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among her flowers, her friends and her books until the outbreak of the Revolution, when it seemed to her wise to go in to her town house. The following entry relative to this is found in the records of the committee of safety:
May 15, 1775. Upon application of Lady Frankland, voted that she have liberty to pass into Boston with the following goods and articles for her voyage, viz. 6 trunks: 1 chest: 3 beds and bedding: 6 wethers: 2 pigs: 1 small keg of pickled tongues: some hay: 3 bags of corn: and such other goods as she thinks proper."
So, defended by a guard of six soldiers, the beautiful widow entered the besieged city about the first of June and thus was able to view from the windows of her mansion the imposing spectacle of Bunker Hill. With her own hands, too, she assuaged the sufferings of the British wounded on that occasion. For, of course, she was an ardent Tory. Then, too, General Burgoyne had been among her intimates in the happy Lisbon days.
Rather oddly, neither of Lady Frankland's estates were confiscated, but she herself found it convenient soon to sail for England, where she lived on the estate of the Frankland family until, in 1782, she married Mr. John Drew,
a rich banker of Chichester. And in Chichester she died in one year's time. It is greatly to be regretted that no portrait of her is obtainable, for she must have been very lovely, - and she certainly stands without a rival as a heroine of Boston romance.
THE DAWN OF ACTIVE RESISTANCE
No institution in the life of early Boston played a more important part in promoting the break with the mother-country than the tavern. The attitude of a man towards England soon came to be known by the public house where he spent his evenings, and from the time of the establishment of the Royal Exchange (1711), which stood on the southwest corner of Exchange and State street, a line of cleavage between kingsmen and others was faintly to be discerned. When Luke Vardy became landlord here the place took on the colour which has made it famous. It was then the resort of all the young bloods of the town, who, brave in velvet and ruffles, in powdered hair and periwigs, swore by the king and drank deep draughts of life and liquor. This tavern was distinctly the resort of the British officers and many an international romance is connected * For further data on this subject see “Old New England Inns."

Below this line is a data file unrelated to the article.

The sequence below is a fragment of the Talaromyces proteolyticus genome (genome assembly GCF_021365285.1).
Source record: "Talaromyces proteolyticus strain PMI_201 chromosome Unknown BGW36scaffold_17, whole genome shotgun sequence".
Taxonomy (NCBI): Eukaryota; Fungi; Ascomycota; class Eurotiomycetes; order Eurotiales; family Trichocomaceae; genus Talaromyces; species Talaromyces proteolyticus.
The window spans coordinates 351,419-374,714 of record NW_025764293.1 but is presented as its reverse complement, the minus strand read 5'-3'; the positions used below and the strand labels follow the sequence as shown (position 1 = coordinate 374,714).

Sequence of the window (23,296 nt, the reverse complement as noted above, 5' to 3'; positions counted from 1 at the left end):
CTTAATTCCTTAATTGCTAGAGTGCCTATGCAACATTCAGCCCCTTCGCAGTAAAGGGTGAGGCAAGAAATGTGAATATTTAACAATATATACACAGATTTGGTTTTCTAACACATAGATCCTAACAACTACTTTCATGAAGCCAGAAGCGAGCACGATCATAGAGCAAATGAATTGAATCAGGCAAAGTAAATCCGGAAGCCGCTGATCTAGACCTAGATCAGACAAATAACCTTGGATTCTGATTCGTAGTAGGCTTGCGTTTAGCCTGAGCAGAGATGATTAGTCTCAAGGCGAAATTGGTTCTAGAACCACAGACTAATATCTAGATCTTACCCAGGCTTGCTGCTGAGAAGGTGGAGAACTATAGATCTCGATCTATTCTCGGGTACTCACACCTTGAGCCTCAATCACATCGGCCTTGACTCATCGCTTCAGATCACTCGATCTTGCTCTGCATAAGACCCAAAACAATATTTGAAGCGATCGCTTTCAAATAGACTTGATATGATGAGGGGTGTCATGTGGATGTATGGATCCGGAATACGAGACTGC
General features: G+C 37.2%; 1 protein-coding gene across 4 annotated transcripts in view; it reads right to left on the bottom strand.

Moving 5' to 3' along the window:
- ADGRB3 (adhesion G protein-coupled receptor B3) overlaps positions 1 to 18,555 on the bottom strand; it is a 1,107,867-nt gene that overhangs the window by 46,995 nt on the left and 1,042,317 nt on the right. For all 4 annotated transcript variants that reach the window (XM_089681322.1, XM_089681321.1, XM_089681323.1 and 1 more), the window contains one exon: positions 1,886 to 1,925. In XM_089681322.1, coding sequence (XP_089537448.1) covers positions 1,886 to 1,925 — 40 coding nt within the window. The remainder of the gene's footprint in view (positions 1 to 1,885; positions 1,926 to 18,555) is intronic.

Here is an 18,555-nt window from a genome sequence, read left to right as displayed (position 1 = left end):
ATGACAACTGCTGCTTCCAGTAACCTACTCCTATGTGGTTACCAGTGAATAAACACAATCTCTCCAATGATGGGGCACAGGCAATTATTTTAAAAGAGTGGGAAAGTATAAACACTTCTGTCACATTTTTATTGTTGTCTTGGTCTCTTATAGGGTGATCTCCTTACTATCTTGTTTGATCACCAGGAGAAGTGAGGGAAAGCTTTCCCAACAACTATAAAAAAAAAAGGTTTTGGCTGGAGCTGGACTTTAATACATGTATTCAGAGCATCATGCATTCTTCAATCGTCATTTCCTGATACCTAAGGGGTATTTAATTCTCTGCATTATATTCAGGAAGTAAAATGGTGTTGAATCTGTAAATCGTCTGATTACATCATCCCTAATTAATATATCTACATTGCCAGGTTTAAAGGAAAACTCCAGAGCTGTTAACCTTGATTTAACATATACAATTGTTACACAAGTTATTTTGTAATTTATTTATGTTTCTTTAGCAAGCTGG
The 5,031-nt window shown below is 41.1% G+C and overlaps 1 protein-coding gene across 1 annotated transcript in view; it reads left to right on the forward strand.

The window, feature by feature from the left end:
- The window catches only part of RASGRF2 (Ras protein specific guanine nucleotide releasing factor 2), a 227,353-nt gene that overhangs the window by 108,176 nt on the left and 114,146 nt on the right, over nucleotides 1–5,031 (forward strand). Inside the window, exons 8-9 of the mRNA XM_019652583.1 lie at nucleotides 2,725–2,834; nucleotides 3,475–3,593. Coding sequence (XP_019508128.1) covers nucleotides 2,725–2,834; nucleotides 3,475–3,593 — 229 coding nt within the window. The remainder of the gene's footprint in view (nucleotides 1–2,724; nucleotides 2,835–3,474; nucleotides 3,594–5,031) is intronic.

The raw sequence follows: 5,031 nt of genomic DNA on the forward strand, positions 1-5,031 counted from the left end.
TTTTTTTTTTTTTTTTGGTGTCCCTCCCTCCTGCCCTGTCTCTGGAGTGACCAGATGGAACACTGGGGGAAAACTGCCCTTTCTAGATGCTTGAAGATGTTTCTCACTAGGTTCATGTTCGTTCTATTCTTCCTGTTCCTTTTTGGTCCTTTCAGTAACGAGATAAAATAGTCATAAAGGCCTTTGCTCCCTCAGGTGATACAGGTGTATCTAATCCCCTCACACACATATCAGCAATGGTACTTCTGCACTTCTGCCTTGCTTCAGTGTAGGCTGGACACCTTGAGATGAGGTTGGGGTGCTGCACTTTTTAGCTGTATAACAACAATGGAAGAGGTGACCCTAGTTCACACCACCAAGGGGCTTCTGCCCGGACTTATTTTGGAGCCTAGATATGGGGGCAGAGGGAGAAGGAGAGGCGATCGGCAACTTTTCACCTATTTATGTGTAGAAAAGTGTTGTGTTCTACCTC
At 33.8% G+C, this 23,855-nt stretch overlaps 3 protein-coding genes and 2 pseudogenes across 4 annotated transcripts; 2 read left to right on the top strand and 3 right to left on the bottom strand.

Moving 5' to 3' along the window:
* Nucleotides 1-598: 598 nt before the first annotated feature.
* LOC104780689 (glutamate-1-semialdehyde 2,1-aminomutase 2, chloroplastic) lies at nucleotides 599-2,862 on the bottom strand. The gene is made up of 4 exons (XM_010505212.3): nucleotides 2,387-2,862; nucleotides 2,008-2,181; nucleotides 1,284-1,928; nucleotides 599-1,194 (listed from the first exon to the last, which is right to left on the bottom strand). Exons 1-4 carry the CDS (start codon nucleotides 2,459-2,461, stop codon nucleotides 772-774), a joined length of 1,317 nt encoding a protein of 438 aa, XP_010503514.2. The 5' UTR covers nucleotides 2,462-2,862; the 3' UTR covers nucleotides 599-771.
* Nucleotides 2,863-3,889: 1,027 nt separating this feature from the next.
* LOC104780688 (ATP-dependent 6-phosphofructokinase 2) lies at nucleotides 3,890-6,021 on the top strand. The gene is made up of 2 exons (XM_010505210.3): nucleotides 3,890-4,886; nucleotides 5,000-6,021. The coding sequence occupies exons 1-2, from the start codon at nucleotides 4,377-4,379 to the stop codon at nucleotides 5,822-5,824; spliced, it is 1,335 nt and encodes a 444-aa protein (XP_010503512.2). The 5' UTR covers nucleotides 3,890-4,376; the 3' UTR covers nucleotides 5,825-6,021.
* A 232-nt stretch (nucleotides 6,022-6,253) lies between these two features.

with the house, – notably that of Susanna Sheafe (eldest daughter of the Deputy), and the dashing Captain Ponsonby Molesworth, whom the maiden saw marching by with his soldiers as she stood in the balcony of the inn. Molesworth was immediately captivated by her beauty and pointing her out to a brother officer exclaimed, Jove! that girl seals my fate!” She did, very soon after, a clergyman assisting
The Bunch of Grapes, too, though later associated with many a Revolutionary feast, was, in the early part of the eighteenth century, a favourite resort of the royal representatives. It stood on what is now the west corner of Kilby street, on Ştate street, and hither Gov. ernor William Burnet was enthusiastically escorted by a large body of citizens upon his arrival in 1728. Governor Pownall, too, frequented the house, and there is a pleasant story of a kiss which he once delivered, standing on a chair there. Pownall was a short, corpulent person but a great ladies' man, and it was his habit to salute every woman to whom he was introduced with a sounding smack upon the cheek. One day a tall dame was presented and he requested her to stoop to meet his proffered courtesy. “Nay, I'll stoop to no man,